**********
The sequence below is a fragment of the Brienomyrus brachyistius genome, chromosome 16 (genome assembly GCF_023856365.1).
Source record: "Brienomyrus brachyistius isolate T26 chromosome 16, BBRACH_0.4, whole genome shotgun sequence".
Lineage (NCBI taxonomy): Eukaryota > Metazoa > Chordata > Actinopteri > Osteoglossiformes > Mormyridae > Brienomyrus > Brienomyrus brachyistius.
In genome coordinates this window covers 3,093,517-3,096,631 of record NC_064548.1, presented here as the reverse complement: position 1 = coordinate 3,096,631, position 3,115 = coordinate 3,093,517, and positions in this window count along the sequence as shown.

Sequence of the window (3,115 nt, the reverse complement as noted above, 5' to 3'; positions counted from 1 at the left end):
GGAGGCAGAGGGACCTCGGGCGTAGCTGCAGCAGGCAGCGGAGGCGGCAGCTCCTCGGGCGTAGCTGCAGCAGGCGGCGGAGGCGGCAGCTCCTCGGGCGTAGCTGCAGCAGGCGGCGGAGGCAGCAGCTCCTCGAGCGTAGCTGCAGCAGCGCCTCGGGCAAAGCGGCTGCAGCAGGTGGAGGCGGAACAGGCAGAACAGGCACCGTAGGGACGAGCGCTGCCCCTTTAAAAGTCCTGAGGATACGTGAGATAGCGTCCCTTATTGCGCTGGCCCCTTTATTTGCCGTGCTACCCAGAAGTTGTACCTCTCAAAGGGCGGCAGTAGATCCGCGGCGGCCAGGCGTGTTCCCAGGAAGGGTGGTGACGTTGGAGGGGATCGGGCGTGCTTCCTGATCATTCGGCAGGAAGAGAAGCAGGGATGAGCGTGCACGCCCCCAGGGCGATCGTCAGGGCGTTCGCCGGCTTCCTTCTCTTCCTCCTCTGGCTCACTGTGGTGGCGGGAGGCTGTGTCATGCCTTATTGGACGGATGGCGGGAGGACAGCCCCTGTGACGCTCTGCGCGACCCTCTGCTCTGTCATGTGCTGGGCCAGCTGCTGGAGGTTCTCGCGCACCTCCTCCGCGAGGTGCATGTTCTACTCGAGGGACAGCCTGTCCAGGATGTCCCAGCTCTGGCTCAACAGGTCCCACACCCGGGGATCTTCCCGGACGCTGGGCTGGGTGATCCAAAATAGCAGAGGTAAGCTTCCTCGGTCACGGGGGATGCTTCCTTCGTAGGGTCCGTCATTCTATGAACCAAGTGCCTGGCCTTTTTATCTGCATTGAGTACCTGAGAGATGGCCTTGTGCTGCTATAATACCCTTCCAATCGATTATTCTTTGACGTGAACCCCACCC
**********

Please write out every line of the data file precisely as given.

The sequence below is a fragment of the Brienomyrus brachyistius genome, chromosome 16 (genome assembly GCF_023856365.1).
Source record: "Brienomyrus brachyistius isolate T26 chromosome 16, BBRACH_0.4, whole genome shotgun sequence".
Lineage (NCBI taxonomy): Eukaryota > Metazoa > Chordata > Actinopteri > Osteoglossiformes > Mormyridae > Brienomyrus > Brienomyrus brachyistius.
In genome coordinates this window covers 3,093,517-3,096,631 of record NC_064548.1, presented here as the reverse complement: position 1 = coordinate 3,096,631, position 3,115 = coordinate 3,093,517, and positions in this window count along the sequence as shown.

Sequence of the window (3,115 nt, the reverse complement as noted above, 5' to 3'; positions counted from 1 at the left end):
GGAGGCAGAGGGACCTCGGGCGTAGCTGCAGCAGGCAGCGGAGGCGGCAGCTCCTCGGGCGTAGCTGCAGCAGGCGGCGGAGGCGGCAGCTCCTCGGGCGTAGCTGCAGCAGGCGGCGGAGGCAGCAGCTCCTCGAGCGTAGCTGCAGCAGCGCCTCGGGCAAAGCGGCTGCAGCAGGTGGAGGCGGAACAGGCAGAACAGGCACCGTAGGGACGAGCGCTGCCCCTTTAAAAGTCCTGAGGATACGTGAGATAGCGTCCCTTATTGCGCTGGCCCCTTTATTTGCCGTGCTACCCAGAAGTTGTACCTCTCAAAGGGCGGCAGTAGATCCGCGGCGGCCAGGCGTGTTCCCAGGAAGGGTGGTGACGTTGGAGGGGATCGGGCGTGCTTCCTGATCATTCGGCAGGAAGAGAAGCAGGGATGAGCGTGCACGCCCCCAGGGCGATCGTCAGGGCGTTCGCCGGCTTCCTTCTCTTCCTCCTCTGGCTCACTGTGGTGGCGGGAGGCTGTGTCATGCCTTATTGGACGGATGGCGGGAGGACAGCCCCTGTGACGCTCTGCGCGACCCTCTGCTCTGTCATGTGCTGGGCCAGCTGCTGGAGGTTCTCGCGCACCTCCTCCGCGAGGTGCATGTTCTACTCGAGGGACAGCCTGTCCAGGATGTCCCAGCTCTGGCTCAACAGGTCCCACACCCGGGGATCTTCCCGGACGCTGGGCTGGGTGATCCAAAATAGCAGAGGTAAGCTTCCTCGGTCACGGGGGATGCTTCCTTCGTAGGGTCCGTCATTCTATGAACCAAGTGCCTGGCCTTTTTATCTGCATTGAGTACCTGAGAGATGGCCTTGTGCTGCTATAATACCCTTCCAATCGATTATTCTTTGACGTGAACCCCACCC